Judge issues temporary order to halt IHSS cuts

A federal judge in Oakland has issued a temporary restraining order to keep California from implementing a 20 percent across-the-board cut in the In-Home Supportive Services program on Jan. 1.

IHSS is meant as an alternative to nursing homes or other out-of-home institutionalization for the elderly, disabled and blind. The deep cut was part of the state budget deal passed earlier this year.

But U.S. District Judge Claudia Wilken found that the planned cut “will cause immediate and irreparable harm by placing members of the plaintiff class at imminent and serious risk of harm to their health and safety, as well as unnecessary and unwanted out-of-home placement including institutionalization.”

The order gives a coalition of disability rights and senior-citizen advocacy groups, plus labor unions representing IHSS workers, more time to make a case to overturn the cut completely. A hearing on a preliminary injunction in the case is scheduled for Dec. 15.

The TRO will remain in effect until there is a hearing in which the Court will decide whether to grant a preliminary injunction. This hearing is tentatively scheduled for December 15th.

“We are pleased that Judge Wilken recognized the urgency of preventing the state from moving ahead with this devastating cut that would affect nearly 400,000 elderly and disabled Californians,” Doug Moore, executive director of the 65,000-member UDW Homecare Providers Union and an international vice president of AFSCME, said in a news release. “We believe these cuts to IHSS would violate the Americans with Disabilities Act and other laws and need to be stopped immediately.”

Josh Richman

Josh Richman covers state and national politics for the Bay Area News Group. A New York City native, he earned a bachelor’s degree in journalism from the University of Missouri and reported for the Express-Times of Easton, Pa. for five years before coming to the Oakland Tribune and ANG Newspapers in 1997. He is a frequent guest on KQED Channel 9’s “This Week in Northern California;” a proud father; an Eagle Scout; a somewhat skilled player of low-stakes poker; a rather good cook; a firm believer in the use of semicolons; and an unabashed political junkie who will never, EVER seek elected office.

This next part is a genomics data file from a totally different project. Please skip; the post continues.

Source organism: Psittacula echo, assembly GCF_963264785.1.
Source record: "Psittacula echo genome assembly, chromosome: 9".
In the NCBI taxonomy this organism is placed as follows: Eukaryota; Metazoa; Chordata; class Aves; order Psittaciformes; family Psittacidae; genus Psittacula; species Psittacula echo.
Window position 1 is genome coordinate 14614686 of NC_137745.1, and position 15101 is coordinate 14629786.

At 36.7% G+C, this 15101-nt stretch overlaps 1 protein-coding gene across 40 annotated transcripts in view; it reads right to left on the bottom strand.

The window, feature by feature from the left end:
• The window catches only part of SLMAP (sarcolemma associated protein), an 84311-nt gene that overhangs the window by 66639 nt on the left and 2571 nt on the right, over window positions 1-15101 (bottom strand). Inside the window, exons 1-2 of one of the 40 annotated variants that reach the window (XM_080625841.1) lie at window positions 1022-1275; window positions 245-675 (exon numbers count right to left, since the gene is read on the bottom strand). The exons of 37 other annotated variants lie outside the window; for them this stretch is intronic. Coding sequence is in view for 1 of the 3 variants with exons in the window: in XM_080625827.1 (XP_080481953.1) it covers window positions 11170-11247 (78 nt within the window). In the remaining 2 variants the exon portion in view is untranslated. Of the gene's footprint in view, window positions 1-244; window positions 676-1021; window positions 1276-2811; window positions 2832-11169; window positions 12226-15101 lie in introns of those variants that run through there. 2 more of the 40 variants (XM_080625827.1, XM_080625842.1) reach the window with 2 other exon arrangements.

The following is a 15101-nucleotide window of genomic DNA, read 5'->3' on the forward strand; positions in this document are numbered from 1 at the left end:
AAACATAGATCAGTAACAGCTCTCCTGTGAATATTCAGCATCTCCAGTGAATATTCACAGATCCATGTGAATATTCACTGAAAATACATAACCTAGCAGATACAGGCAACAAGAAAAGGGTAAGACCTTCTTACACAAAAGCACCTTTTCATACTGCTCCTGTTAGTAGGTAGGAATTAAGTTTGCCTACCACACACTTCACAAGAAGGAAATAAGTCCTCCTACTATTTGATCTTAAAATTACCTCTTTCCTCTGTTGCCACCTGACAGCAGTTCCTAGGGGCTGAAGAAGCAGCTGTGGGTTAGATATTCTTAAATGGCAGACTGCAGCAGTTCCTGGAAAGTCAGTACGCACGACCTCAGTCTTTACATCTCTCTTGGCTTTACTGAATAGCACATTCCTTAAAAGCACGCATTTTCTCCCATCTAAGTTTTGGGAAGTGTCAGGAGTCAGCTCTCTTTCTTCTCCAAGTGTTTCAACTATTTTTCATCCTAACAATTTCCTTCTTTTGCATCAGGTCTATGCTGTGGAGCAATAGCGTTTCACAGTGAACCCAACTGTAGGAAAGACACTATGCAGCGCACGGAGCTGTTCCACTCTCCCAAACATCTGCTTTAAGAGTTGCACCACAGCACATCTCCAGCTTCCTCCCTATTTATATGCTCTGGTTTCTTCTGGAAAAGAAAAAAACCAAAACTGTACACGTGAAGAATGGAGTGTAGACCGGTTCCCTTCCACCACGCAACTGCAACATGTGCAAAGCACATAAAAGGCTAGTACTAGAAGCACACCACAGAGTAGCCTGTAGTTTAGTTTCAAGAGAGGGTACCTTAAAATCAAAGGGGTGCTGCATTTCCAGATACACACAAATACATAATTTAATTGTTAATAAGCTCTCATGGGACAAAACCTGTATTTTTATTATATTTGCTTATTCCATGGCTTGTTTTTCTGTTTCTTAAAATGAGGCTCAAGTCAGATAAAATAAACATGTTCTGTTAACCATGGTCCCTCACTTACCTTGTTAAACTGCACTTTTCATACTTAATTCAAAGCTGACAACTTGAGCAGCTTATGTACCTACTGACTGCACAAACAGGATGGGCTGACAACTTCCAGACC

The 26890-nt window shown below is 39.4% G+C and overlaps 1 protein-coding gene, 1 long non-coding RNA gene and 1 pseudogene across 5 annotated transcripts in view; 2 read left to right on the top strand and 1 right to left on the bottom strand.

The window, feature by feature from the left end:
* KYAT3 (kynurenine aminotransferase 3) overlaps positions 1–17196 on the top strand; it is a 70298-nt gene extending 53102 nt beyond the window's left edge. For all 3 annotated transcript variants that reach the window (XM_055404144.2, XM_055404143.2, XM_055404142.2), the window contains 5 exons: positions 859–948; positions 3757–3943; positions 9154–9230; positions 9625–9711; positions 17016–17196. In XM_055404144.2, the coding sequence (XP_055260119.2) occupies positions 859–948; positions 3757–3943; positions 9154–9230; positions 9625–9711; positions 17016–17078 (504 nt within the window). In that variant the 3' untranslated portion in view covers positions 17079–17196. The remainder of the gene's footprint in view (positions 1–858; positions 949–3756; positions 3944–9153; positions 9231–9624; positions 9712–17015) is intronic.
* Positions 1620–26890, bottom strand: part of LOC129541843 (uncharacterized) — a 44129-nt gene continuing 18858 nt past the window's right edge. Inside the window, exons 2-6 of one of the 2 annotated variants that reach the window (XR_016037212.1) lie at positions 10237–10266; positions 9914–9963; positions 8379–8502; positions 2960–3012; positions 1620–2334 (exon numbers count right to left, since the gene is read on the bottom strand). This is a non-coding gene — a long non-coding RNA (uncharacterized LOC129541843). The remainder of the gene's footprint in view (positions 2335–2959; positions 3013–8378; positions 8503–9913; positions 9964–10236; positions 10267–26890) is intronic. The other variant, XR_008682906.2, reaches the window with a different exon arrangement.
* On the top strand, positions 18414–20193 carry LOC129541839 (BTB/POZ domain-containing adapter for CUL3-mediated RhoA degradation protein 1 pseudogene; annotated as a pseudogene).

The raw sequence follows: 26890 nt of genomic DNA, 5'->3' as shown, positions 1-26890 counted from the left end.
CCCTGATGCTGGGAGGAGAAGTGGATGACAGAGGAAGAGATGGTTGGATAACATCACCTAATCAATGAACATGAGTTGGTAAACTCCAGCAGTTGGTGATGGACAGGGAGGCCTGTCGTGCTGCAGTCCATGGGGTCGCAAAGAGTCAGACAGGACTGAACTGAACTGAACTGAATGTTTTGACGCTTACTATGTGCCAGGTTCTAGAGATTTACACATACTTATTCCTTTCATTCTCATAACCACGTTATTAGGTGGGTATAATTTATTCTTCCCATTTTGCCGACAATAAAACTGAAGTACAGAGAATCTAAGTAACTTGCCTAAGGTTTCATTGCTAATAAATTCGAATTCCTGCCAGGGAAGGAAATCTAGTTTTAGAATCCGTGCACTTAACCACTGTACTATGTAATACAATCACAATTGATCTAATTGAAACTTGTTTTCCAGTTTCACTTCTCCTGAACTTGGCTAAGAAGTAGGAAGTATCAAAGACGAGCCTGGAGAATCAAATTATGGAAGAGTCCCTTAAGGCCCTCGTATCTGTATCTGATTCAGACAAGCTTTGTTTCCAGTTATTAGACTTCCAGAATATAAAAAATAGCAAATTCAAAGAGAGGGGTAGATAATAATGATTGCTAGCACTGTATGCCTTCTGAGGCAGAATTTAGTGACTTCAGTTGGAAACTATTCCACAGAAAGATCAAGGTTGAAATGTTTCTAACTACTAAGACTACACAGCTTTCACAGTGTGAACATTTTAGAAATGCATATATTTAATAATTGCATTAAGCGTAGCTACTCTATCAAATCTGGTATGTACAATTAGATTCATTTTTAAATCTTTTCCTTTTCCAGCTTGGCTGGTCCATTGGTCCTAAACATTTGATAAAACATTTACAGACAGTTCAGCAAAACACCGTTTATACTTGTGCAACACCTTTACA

• Betina

    Please also recall California Penal Code 368. In short, if any government official decides to cut services that a resonable person or persons should know would cause great bodily harm or injury or death to the disabled person by cutting the IHSS services, these government officials should be individually charged and arrested.

    Example, cutting IHSS services for severely-autistic persons who suffer from chronic serious behavioral issues (ie..self-abuse causing bodily harm and which requires 24/7 non stop protection and care) would most definately jeapordize the disabled citizen’s health and safety. Knowing this, any one individual or group of individuals who actively pursue cutting life perserving services for these citizens should be charged with a crime. And be sued civilly. CA penal code 368 is no joke. And should be enforced and applied to all those involved in the pervasive attacks on severely disabled persons receiving IHSS under protective supervision clause.

  • Betina

    The key component here is “knowingly”. Government officials KNOW how serious some cases receiving IHSS are. California penal code 368: “Any person (that means ANY, as in government officials hiding behind a cubicle) who, under circumstances or conditions likely to produce great bodily harm or death, willfully causes (by pushing for cuts) or permits (signs the authorization to cut services) any elder or dependent adult, with knowledge that he or she is an elder or a dependent adult, to suffer….or willfully causes or permits the elder or dependent adult TO BE PLACED IN a situation (away from care of family experts who protect him) in which his or her person or HEALTH is endangered (by having IHSS cut from their care and protection) is punishable by imprisonment in a county jail not exceeding one year, or in the state prison for two, three, or four years….hope these people are ready to face prison time.

  • John W

    Of course the legislature and governor know the cuts will bring profound harm to real people. And, of course, these people are especially vulnerable, because they don’t have political clout. But the same could be said of many other programs the government funds. If the government has no money, and the taxpayers aren’t willing to pay more taxes, what’s the government supposed to do? Presumably, the same harm would be suffered if this program didn’t exist in the first place, which it clearly didn’t at some point. So, could a court compel the political branches of government to start a program to reduce that harm? In this case, I can understand a TRO to give the plaintiffs time to make a case without having the services cut off before they do. But, in the end, I don’t see how a court can order and enforce funding for something when the piggy bank is empty. Would they propose, for example, that we defund the courts in order to free up money to pay for in home services?

  • RR, Senile Columnist

    Re Betina: Guess you need to arrest the Legislature

  • Dan Barajas

    Im sure the goverment can find other programs to cut, besides the sick and elderly, those sick people at one time paid there tax’s and paid into or system and laws, and now they are sick and cant fight, the goverment wants to break the disability act laws to balance a budget that they mismanaged, Shame on you California. (Brown) They need to go thru with a fine tooth comb aand cut what is unnessary and fraud, not across the board crap !!